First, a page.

Mr Warren moved on to the WHS (RBG). There was some discussion about ‘the setting of the setting’ (!), and he sought to make the point that the ‘glimpsed views’ would be negligible, and not actually registered. Mr Stroud differed, but agreed that the Inspector, having visited the site, will make her own judgement. Mr Warren suggested, and Mr Stroud agreed, that the Ferry Gate, a Victorian addition, was sited so as to minimise the visibility from the Syon Outlook, and that the development was not visible for much of that outlook. The Kew Management Plan expressed concerns regarding visibility from within the WHS but not from outside on the towpath, and Mr Stroud agreed that views from the towpath had no bearing on the WHS OUV. Mr Warren further suggested that the views of Mr Spence were incorrect, and that the development’s intrusion would only be seen from a short stretch of the towpath – after lengthy discussion Mr Stroud disagreed. At this point it was agreed to take a lunch break.

The afternoon commenced with Mr Warren continuing to cross-examine Mr Stroud. He probed further about the views from the towpath, and Mr Stroud agreed that they were different from those from the Syon Vista, and that the towpath was built as a matter of expedience rather than part of the design. Mr Warren sought to determine how the developments would affect the iconic architectural legacy of the WHS (e.g. the listed Pagoda and Palm House). Mr Stroud agreed that the setting would be affected, but not the buildings themselves, as would the balance between the WHS, the Thames and Syon Park.

Mr Warren then moved on to Syon Park. It was agreed that the House was the dominant feature of the view from the WHS Syon Outlook. Mr Warren suggested that the significance and value of the archaeology and historic interest was not affected, but Mr Stroud disagreed, saying that the setting was important to both understanding and appreciation. He further stressed that the ‘Canaletto View’, although a composite, was similarly affected.

There followed a lengthy, but largely inconsequential, discussion about the degree of dominance and intrusion of the proposed developments above Syon House, and from views elsewhere in the Park. As with the WHS, Mr Stroud agreed that structures in the Park, such as Lion Gate and the Pepper Pot Lodges, were not in themselves harmed, but that their settings were.

Mr Warren turned to Osterley Park. It was agreed that there would be no harm to the significance of the House, and that the setting of the Park was already affected by distant tall buildings and nearer suburban developments – there was no impression of being in the countryside. Mr Stroud asserted that the park was ‘designed rurality’, and that the design itself would not be affected by the proposals but the setting would. Even though there are already tall buildings visible, the proposed developments are much closer.

Mr Warren moved on to the Conservation Area (CA), which consists of Osterley Park and House and the surrounding 1920s suburban development. Again, Mr Stroud stressed that the CA housing itself would not be affected, but the setting and character would be affected by the bulk of the Tesco development looming above the rooflines. With regard to the Gillette Building, Mr Stroud agreed that the setting had been degraded but insisted that the dominance of the building and its townscape value would not be improved by the new development. Mr Warren finished his cross-examination.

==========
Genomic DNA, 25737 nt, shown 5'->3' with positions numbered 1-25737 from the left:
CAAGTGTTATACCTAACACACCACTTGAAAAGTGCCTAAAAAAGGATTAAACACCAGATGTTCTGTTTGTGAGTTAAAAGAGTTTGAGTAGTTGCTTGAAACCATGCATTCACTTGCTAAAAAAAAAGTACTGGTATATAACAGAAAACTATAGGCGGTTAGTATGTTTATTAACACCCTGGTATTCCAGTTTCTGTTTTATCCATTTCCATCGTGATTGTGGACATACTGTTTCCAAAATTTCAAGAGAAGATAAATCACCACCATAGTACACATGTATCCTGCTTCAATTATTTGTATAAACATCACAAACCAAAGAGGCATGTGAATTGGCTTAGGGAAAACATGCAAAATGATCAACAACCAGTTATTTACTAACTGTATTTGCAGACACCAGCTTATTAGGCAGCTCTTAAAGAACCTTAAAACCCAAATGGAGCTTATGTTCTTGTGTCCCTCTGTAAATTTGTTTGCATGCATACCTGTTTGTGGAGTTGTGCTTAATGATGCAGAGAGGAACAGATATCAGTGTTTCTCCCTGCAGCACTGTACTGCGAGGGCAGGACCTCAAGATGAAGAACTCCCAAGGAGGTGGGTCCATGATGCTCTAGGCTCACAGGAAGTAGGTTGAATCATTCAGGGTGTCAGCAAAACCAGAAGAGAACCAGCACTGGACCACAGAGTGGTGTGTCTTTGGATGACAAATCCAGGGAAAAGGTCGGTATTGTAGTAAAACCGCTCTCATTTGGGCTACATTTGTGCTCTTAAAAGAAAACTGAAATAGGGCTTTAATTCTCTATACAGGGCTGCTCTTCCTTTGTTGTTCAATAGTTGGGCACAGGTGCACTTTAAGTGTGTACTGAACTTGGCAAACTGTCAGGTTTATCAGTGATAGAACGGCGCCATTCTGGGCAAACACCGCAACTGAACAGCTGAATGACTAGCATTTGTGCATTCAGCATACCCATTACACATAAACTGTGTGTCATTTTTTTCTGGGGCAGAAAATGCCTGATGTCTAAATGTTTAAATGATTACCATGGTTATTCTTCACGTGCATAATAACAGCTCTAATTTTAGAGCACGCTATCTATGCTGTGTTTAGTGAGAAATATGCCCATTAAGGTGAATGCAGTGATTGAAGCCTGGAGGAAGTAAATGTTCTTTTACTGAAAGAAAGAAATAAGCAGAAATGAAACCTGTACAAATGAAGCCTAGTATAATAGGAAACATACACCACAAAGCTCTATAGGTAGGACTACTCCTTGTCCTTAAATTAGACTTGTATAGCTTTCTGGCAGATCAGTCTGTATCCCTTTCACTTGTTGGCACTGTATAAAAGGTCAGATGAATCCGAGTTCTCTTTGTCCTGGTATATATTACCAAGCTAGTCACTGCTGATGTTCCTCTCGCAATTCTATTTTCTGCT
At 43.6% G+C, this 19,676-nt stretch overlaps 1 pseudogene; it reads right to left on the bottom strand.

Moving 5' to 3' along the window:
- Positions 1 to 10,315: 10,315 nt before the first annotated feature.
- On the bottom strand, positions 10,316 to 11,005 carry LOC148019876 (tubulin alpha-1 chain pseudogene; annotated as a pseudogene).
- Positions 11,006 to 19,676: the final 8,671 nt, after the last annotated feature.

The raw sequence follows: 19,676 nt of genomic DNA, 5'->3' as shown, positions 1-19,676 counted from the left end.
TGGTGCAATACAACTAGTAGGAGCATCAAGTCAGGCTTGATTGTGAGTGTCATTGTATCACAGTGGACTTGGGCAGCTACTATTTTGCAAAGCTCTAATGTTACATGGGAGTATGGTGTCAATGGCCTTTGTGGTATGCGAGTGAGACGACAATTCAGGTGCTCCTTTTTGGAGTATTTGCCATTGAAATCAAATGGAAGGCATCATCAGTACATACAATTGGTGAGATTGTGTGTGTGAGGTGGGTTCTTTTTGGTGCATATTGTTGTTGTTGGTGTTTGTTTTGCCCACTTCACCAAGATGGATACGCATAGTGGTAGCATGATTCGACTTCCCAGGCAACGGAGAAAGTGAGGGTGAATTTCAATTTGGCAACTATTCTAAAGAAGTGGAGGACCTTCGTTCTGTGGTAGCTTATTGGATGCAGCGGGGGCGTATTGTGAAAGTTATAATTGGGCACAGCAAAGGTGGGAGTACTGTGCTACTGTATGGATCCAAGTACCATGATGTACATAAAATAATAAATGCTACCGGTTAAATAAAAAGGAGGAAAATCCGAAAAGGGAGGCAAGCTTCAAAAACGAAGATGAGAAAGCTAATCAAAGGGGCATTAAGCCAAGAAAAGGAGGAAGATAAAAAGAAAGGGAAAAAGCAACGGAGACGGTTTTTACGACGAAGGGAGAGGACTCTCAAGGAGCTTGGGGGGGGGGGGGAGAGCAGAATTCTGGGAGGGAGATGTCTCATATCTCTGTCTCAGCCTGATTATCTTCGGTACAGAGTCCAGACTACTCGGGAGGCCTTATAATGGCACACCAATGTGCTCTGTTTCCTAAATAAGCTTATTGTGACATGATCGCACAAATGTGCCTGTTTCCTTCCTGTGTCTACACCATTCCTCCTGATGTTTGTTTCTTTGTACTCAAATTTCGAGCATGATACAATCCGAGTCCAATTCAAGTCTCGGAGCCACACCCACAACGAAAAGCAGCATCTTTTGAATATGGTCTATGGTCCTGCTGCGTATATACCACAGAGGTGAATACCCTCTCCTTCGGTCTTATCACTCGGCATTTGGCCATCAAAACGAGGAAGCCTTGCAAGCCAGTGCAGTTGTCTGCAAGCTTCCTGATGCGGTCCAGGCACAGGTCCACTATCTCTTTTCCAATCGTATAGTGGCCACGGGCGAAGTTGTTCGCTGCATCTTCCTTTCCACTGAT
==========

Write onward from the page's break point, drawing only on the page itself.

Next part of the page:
Mr Booth, KC for LBH, commenced his cross-examination. He started by again trying to clarify the HE approach and attempted to get Mr Stroud to define ‘the mid-range of less than substantial harm’. A convoluted discussion ensued, without much clarity (!), but Mr Stroud agreed that any harm caused by the proposals would not affect the listing status of any of the assets.

Mr Booth turned to the WHS (RBG), and especially the Management Plan (MP). It was agreed that many views within the WHS contributed to OUV, and most were not affected by the proposed developments. Mr Stroud agreed that many of the formal views, vistas and listed structures in the MP would not be affected, and that the impact on the OUV needed to consider the entire WHS. He further agreed that the proposals would only be seen from a small part of the Syon Outlook, along with some glimpses of parts of the Brentford project.

Mr Stroud agreed that his assessment of ‘mid-range of less than substantial harm’ arose from glimpsed views from the Syon Outlook and Ferry Gate, and the sequence of views from the towpath, which is outside the WHS. He agreed that views from the towpath did not contribute to the WHS OUV; if he discounted them, his assessment dropped to ‘low less than substantial harm’. Mr Booth suggested that with regard to harm to the WHS OUV the assessment was ‘manifestly overstated’. Mr Stroud disagreed.

Mr Booth moved on to Syon Park. Mr Stroud agreed that, despite the intrusion of the modern hotel and car park, the Grade I listed House and Gardens remained ‘one of the best-preserved aristocratic estates in London’. Further, that the modern developments were intrusive, and any assessment must have regard to them. Mr Stroud agreed that for many views the intrusions by the hotel complex and other buildings outside the site were more than minor. Further, he had not specifically noted the harm to the ‘Arcadian illusion’ caused by aircraft noise and passing traffic. Finally, Mr Booth sought to get Mr Stroud to reassess and downplay the heritage significance of the House and suggested that he had selectively referred to previous assessments. Mr Stroud disagreed. Mr Booth concluded his cross-examination.

Finally, Mr Lyness, KC for HE, re-examined. He sought to clarify some of the issues raised during cross-examination. However, when he returned to ‘the setting of the setting’, and then to the ‘palimpsest of landscape design’, this blogger had had enough! So ended the long day (nine hours, 9.30 to 18.30!).

You can watch the proceedings of this day on Hounslow Council’s YouTube channel